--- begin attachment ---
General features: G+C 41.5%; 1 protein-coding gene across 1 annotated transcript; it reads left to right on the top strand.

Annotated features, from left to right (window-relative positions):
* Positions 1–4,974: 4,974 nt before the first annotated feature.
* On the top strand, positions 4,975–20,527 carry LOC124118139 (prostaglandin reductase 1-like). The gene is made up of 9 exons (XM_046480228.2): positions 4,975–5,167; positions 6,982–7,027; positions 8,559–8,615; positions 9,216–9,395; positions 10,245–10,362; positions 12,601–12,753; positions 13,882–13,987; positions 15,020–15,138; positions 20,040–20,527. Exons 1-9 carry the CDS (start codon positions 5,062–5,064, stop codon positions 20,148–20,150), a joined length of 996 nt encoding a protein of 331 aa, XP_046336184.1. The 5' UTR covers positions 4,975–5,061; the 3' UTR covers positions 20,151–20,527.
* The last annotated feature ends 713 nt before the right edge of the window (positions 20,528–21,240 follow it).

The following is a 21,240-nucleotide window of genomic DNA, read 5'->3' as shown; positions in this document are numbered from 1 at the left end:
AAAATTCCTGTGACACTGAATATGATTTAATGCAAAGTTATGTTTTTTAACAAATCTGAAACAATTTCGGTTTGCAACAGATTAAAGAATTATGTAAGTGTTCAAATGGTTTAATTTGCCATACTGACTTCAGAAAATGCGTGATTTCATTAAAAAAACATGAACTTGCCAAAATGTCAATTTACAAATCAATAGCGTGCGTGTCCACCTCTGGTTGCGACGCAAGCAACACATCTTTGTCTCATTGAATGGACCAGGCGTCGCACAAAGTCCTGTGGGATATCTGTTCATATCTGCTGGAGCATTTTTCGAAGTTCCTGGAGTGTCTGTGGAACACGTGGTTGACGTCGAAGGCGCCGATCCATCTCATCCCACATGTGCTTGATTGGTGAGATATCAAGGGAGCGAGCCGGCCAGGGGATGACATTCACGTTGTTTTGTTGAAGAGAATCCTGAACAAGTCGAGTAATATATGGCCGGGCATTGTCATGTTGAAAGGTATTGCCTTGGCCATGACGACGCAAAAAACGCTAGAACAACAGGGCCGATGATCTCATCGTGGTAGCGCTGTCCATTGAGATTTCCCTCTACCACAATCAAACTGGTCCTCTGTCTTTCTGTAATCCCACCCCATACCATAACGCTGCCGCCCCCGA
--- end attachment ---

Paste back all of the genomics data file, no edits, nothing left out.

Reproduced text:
General features: G+C 41.5%; 1 protein-coding gene across 1 annotated transcript; it reads left to right on the top strand.

Annotated features, from left to right (window-relative positions):
* Positions 1–4,974: 4,974 nt before the first annotated feature.
* On the top strand, positions 4,975–20,527 carry LOC124118139 (prostaglandin reductase 1-like). The gene is made up of 9 exons (XM_046480228.2): positions 4,975–5,167; positions 6,982–7,027; positions 8,559–8,615; positions 9,216–9,395; positions 10,245–10,362; positions 12,601–12,753; positions 13,882–13,987; positions 15,020–15,138; positions 20,040–20,527. Exons 1-9 carry the CDS (start codon positions 5,062–5,064, stop codon positions 20,148–20,150), a joined length of 996 nt encoding a protein of 331 aa, XP_046336184.1. The 5' UTR covers positions 4,975–5,061; the 3' UTR covers positions 20,151–20,527.
* The last annotated feature ends 713 nt before the right edge of the window (positions 20,528–21,240 follow it).

The following is a 21,240-nucleotide window of genomic DNA, read 5'->3' as shown; positions in this document are numbered from 1 at the left end:
AAAATTCCTGTGACACTGAATATGATTTAATGCAAAGTTATGTTTTTTAACAAATCTGAAACAATTTCGGTTTGCAACAGATTAAAGAATTATGTAAGTGTTCAAATGGTTTAATTTGCCATACTGACTTCAGAAAATGCGTGATTTCATTAAAAAAACATGAACTTGCCAAAATGTCAATTTACAAATCAATAGCGTGCGTGTCCACCTCTGGTTGCGACGCAAGCAACACATCTTTGTCTCATTGAATGGACCAGGCGTCGCACAAAGTCCTGTGGGATATCTGTTCATATCTGCTGGAGCATTTTTCGAAGTTCCTGGAGTGTCTGTGGAACACGTGGTTGACGTCGAAGGCGCCGATCCATCTCATCCCACATGTGCTTGATTGGTGAGATATCAAGGGAGCGAGCCGGCCAGGGGATGACATTCACGTTGTTTTGTTGAAGAGAATCCTGAACAAGTCGAGTAATATATGGCCGGGCATTGTCATGTTGAAAGGTATTGCCTTGGCCATGACGACGCAAAAAACGCTAGAACAACAGGGCCGATGATCTCATCGTGGTAGCGCTGTCCATTGAGATTTCCCTCTACCACAATCAAACTGGTCCTCTGTCTTTCTGTAATCCCACCCCATACCATAACGCTGCCGCCCCCGA